• “N” Street Gravel lot, “N” Street and Arena Drive – vehicle parking is $30 and RV parking is $75 on site  
  • 14th and New Hampshire lot – vehicle parking is $20 on site and $15 online, and RV parking is $100 on site and online.
  • 1318 “M” Street Garage – $25 on site and $20 online
  • 233 S. 14th Street lot – $30 on site and $20 online

Grills are not allowed in City garages.  Grills are allowed at the 14th and New Hampshire lot and at the Sun Valley and Charleston lot.  Fans planning to stay Friday night on City property must purchase their parking online and display the permit in their RV overnight.  RV parking is not allowed at the Haymarket Park baseball/softball complex.  

UNL parking lots will be available for use six hours prior to kick off.  Grills are not allowed in University garages. Gameday parking information and maps are available at parking.unl.edu/ (keyword: football).

Alcohol Consumption

Nebraska State Statute (Chapter 53-186) prohibits the consumption of alcohol on state property. It is unlawful for any person to consume alcoholic liquor upon property owned or controlled by the state or any governmental subdivision thereof unless authorized by the governing bodies having jurisdiction over such property.

Parking is available at the following University areas on game days:

  • 17th and “R” garage – $25 day of game, $175 season
  • 19th and Vine garage – $25 day of game, $175 season
  • 14th and Avery Garage, limited space- $25 day of game, $175 season
  • 15th and Vine streets – $25
  • 1410 “Q” St. – $25
  • 16th and “X” streets – $25
  • 17th and Vine streets – $25 day of game, $175 season
  • Anderson Hall, 16th St. between “P” and “Q” streets – $25
  • Beadle Center, 19th St. north of “S” St. – $25
  • 519 N 19th Street between “S” and “U” streets – $25
  • 900 North 22nd St. – $20
  • 22nd and Vine streets – $20
  • 1700 “Y” St. – $25
  • 14th and Court streets – $10
  • 16th and Court streets – $10
  • 14th St. and Military Road – $10                                           

Wheelchair accessible parking is available for $25 per vehicle at UNL Lot 5, Stadium Drive and Salt Creek Roadway. Handicapped parking is available at:

  • 14th and “R” streets – $25
  • 14th and Avery garage – $25, with free cart shuttle
  • 14th and “U” streets, east of Morrill Hall – $25
  • 14th St. between Vine and “W” streets, free on-street parking where available

Several private lots are available.  Rates vary, and some offer season passes.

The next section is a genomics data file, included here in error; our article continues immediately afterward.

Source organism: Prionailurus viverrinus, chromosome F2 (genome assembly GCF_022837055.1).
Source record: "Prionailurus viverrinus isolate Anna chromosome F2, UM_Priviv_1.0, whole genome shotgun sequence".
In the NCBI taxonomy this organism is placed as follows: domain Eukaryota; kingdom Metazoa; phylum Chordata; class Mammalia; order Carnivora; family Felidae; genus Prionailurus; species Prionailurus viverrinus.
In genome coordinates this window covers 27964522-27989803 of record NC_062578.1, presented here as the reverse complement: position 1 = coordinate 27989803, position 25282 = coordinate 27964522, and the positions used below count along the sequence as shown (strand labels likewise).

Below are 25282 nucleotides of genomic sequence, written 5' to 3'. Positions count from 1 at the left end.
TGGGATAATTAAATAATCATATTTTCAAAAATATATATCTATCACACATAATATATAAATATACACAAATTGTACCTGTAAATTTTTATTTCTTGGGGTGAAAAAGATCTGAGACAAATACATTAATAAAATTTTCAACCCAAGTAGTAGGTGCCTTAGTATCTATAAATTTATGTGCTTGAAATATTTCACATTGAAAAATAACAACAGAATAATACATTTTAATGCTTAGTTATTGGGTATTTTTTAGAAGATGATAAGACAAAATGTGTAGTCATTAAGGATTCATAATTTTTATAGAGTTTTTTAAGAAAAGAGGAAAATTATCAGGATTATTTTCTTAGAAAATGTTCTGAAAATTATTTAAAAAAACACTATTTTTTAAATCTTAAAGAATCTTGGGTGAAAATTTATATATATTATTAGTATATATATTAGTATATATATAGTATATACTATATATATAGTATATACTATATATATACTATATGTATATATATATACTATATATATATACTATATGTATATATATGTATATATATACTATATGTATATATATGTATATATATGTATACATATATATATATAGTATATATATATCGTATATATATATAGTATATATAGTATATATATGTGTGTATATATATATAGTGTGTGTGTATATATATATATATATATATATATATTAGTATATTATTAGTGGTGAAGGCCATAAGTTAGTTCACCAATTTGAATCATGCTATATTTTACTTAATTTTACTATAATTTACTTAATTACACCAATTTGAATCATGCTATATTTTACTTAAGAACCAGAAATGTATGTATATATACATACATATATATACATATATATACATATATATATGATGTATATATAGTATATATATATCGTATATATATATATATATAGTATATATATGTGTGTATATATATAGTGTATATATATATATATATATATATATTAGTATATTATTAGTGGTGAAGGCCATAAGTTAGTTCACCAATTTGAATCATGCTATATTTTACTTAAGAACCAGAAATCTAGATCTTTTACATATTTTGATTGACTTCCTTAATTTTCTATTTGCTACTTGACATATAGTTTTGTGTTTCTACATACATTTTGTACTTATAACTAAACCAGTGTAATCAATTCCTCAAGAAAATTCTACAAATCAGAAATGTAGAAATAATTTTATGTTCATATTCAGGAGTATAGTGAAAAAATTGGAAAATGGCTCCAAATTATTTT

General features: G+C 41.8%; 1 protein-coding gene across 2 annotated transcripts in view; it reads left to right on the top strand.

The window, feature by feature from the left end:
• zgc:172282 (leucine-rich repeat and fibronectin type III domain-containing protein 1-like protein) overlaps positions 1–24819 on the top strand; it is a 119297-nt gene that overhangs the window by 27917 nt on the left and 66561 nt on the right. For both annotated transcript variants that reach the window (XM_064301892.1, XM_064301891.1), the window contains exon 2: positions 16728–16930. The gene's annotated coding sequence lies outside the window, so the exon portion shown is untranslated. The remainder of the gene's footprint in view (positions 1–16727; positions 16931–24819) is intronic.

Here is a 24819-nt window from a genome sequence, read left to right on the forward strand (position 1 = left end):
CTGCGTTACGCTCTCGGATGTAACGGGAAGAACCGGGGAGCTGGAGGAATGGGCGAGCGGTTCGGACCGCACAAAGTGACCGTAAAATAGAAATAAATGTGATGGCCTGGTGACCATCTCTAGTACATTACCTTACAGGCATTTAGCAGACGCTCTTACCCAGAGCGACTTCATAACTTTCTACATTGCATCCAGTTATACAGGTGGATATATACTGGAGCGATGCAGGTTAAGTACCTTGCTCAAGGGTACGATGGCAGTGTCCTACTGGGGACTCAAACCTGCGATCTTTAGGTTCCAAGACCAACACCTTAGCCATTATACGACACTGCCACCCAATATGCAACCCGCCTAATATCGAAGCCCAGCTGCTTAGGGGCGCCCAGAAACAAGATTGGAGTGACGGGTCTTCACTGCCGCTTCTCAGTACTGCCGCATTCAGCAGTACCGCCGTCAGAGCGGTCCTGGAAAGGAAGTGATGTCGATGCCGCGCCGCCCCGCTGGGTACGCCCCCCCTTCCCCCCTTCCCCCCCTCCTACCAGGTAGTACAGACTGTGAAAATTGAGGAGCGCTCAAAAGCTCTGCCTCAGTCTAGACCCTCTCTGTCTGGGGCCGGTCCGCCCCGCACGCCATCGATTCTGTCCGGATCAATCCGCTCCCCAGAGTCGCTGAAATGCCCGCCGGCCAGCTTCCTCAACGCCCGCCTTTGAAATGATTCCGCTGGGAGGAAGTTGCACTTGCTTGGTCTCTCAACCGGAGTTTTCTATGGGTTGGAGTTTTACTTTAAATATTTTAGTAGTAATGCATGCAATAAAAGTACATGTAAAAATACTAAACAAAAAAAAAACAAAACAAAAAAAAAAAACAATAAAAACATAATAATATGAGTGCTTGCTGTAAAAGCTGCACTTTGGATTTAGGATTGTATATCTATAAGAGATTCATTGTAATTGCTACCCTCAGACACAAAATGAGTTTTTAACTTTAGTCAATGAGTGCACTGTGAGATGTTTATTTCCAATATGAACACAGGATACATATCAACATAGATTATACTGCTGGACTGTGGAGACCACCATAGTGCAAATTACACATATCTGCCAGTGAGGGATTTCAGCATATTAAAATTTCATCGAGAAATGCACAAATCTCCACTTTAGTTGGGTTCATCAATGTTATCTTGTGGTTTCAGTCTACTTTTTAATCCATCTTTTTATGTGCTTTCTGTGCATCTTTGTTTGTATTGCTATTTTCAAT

Vehicles blocking driveways, parked too close to the intersection, parked on public right of way or interfering with vehicle or pedestrian traffic will be towed.  Vehicles will also be subject to towing if parked on job sites or driving lanes on streets or in unfinished areas.  Vehicles towed by order of the Police or a Parking Control Officer are subject to a $50 towing fine in addition to the $49.53 required to retrieve a vehicle from the impoundment lot.  The towing fine does not apply to cars towed from private lots.

BIG RED EXPRESS

In addition to its regular routes, StarTran will provide its Big Red Express service on Husker game days starting two hours before kickoff from six locations:

  • The City Municipal Service Center (I-80 airport, exit 399), 949 W. Bond (take first right north of McDonald’s) 
  • Southeast Community College, 88th and “O” streets, south parking lot
  • Holmes Lake, 70th Street and Normal, north end of lake
  • Gateway Mall, 61st and “O” streets, southeast parking area at Sears
  • SouthPointe Pavilions, 27th and Pine Lake Road, south of Von Maur
  • North Star High School (I-80 airport exit 403), 5801 N. 33rd St. (six blocks east of 27th Street and Folkways Blvd.)

Buses will drop off and depart from “R” Street between 12th and 14th streets.  The last bus will leave the lot 45 minutes prior to kickoff.  The cost is $5 each way, and exact change is required.  No bills larger than $20 will be accepted.  Electronic signs will help direct fans to the Big Red Express locations near the interstate.  Big Red Express season tickets, good for round-trip travel for all home games, are available for $50, a $20 savings, at StarTran, 710 “J” Street, or at the lots on game day.  Tickets also can be purchased via smart phone by texting “TOKEN” to 41411 to receive a download link.  For more information, call 402-476-1234 or visit startran.lincoln.ne.gov.